Ronny Cedeno is the St. Louis Cardinals' newest shortstop, and a top prospect cautionary tale

Mike Stobe

Ronny Cedeno is the St. Louis Cardinals' newest fill-in, but he used to be the Chicago Cubs' shortstop of the future.

I don't know who said it first, or where I heard it, but I'm not sure there's a better way of describing the hugeness of Major League Baseball—the sheer unlikelihood of getting there yourself—than that line about every fill-in and AAAA veteran being his high school team's all-world shortstop. The big leagues are just a few hundred players at the top of a pyramid of little worlds, and there's a super-superstar trying desperately to climb out of each one. Ronny Cedeno, the St. Louis Cardinals' new fill-in, was the Chicago Cubs' all-world shortstop. [Joke here.] Since the Cardinals signed him on a day that they earned still more accolades for their farm system, he felt a little like a bad omen, in addition to an inexplicable pick-up.

Cedeno wasn't quite a super-prospect, after all, but he was a big deal; he slipped onto the edges of Baseball America's Top 100 prospects list in 2006, as a going-on-23-year-old. Luckily—if there's a luckily to be had, here—looking at his tenure as a top prospect in hindsight leaves us with more than just a nervous appreciation for random chance.

It leaves us with a list of all the ways in which top prospects can be misleading—and the particular ways in which Ronny Cedeno went from the shortstop-of-the-future he probably never was to the useable reserve infielder he is now.

He was young for his league

I've said this before, but here's why young-for-his-league, as an indicator of future brilliance or even future adequacy, scares me: Team assignments are a decision somebody else makes, and those decision-makers now know what "young for his league" means.

I don't know why, exactly, Ronny Cedeno was promoted like he was, but he found his way to the high minors as a 21-year-old with a career line that looked like this:

Year Age Lev G PA AB R H 2B 3B HR RBI SB CS BB SO BA OBP SLG OPS
2001 18 Rk-A 69 288 262 45 83 17 5 2 19 17 12 15 50 .317 .365 .443 .808
2002 19 A-A- 127 539 486 61 104 22 6 2 37 22 12 31 99 .214 .270 .296 .567
2003 20 A+ 107 420 380 43 80 18 1 4 36 19 6 21 82 .211 .257 .295 .552
A (2 seasons) A 115 476 432 53 91 21 5 3 33 14 12 24 92 .211 .265 .303 .568
A+ (2 seasons) A+ 108 424 384 43 80 18 1 4 36 19 6 21 82 .208 .255 .292 .547
Rk (1 season) Rk 52 229 206 36 72 13 4 1 17 17 10 13 32 .350 .398 .466 .864
A- (1 season) A- 29 122 110 17 24 5 2 0 6 8 2 9 25 .218 .275 .300 .575

It's basically the Pete Kozma experience, only in fast-forward: a strong half-season in rookie ball led to an unsuccessful taste of full-season ball at 18, and he found himself promoted to the Florida State League in 2003 after a season in which he'd hit .211/.265/.303 in the Midwest League.

The difference: After another extremely aggressive promotion to AA, Ronny Cedeno started to hit, kind of—a .279/.328/.401 line, roughly average for the Southern League. So he was promoted again, and in 65 AAA games the next year our still-young-for-his-league 22-year-old hit .355/.403/.518.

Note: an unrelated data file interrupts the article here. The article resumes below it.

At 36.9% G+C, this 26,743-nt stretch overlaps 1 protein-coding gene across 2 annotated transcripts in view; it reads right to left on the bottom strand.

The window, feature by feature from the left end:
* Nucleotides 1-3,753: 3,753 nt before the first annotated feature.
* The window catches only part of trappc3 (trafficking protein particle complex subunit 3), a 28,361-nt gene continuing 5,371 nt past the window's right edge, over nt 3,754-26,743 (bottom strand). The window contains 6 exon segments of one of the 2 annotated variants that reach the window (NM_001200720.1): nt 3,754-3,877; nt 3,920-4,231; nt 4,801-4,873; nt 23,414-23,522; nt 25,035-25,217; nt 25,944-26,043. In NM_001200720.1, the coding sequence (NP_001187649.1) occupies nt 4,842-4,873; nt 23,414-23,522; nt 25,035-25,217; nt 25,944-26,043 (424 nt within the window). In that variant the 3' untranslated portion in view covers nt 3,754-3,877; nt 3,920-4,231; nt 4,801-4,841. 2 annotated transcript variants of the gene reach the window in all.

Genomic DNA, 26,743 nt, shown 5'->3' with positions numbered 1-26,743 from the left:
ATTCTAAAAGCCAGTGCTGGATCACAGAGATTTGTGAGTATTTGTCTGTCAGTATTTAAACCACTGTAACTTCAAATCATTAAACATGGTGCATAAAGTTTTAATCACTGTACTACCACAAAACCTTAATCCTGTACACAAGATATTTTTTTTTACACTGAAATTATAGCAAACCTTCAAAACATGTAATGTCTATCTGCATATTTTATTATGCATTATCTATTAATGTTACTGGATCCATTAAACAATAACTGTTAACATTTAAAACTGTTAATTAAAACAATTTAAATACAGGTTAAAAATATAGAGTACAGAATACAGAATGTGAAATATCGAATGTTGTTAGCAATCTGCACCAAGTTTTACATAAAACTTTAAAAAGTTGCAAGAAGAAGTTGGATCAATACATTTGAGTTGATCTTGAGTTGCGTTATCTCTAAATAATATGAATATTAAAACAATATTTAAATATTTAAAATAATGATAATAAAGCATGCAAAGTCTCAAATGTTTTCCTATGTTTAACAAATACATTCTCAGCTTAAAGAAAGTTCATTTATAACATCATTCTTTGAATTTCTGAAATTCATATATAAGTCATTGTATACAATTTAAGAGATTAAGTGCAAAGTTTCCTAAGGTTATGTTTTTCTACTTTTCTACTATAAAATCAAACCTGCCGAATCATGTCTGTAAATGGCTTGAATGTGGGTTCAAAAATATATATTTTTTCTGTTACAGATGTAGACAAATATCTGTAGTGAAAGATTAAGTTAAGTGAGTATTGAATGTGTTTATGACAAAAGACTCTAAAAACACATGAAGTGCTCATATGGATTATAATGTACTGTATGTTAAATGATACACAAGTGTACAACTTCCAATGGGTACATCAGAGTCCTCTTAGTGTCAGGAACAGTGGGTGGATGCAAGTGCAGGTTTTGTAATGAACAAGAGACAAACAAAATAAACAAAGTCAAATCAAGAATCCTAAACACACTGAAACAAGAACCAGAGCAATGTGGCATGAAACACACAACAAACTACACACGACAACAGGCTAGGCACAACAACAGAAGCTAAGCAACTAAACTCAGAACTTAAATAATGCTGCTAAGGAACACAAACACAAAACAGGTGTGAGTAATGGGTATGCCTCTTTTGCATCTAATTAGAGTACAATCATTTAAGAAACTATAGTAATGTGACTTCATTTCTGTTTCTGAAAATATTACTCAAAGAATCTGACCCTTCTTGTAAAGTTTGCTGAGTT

His big seasons were really big half-seasons

Ronny Cedeno was always promoted at the right moment; his brilliant half-season was even a little shorter than it normally would have been, thanks to an April promotion in which the Cubs decided the best thing for their 22-year-old shortstop-of-the-future was to spend two weeks on the big league bench as a pinch hitter. By the time he stuck for good he had 275 plate appearances to show for his breakout season.

That year—the inarguable peak of his prospect-dom—he even broke his hand at the right moment; his season ended when he was hit by a pitch on September 10, his batting average hung precisely at .300 after a 3-5 game the night before.

His skills were more stereotype than substance

When a prospect hasn't hit very much and you haven't seen him it's really easy to let your generic picture of the kind of player he is fill in a lot of the details you can't actually know. I think it's related to that broadcaster phenomenon whereby every catcher who hits under .225 is a defensive whiz—that's how defensive whizzes usually hit, and they're playing him, after all, so—

I'll admit to doing this with Ryan Jackson. I have, thanks to Pete Kozma's big September, almost no idea what it actually looks like when Ryan Jackson plays his above-average defense. But people have said he does, and he doesn't hit all that well, so, okay.

Ronny Cedeno was supposed to be a defensive whiz. I haven't dug up a lot of first-hand scouting reports to that effect, but you see it all over the secondary talk about him. Why was he supposed to be a defensive whiz? Well, he was an international free agent, and the Cubs were promoting him aggressively despite some really terrible hitting numbers, and everyone believed regardless that he was an excellent prospect. When he suddenly hit for average, the vague outlines of the prospect changed: Oh, he's one of those good defensive shortstops who also hits for average.

As it turns out, Cedeno's been just a little below average at the position from the moment he arrived. It's easy enough to not dream on teenagers with .600 OPSes, or players who put together two outstanding months, but this is the hard one for me to keep track of. We spend so much time thinking about prospects we never see that it's important to keep track of the the difference between what you've come to believe from watching them play or looking at their stats and what you've come to believe from laying their stats over a fuller picture you've already imagined.

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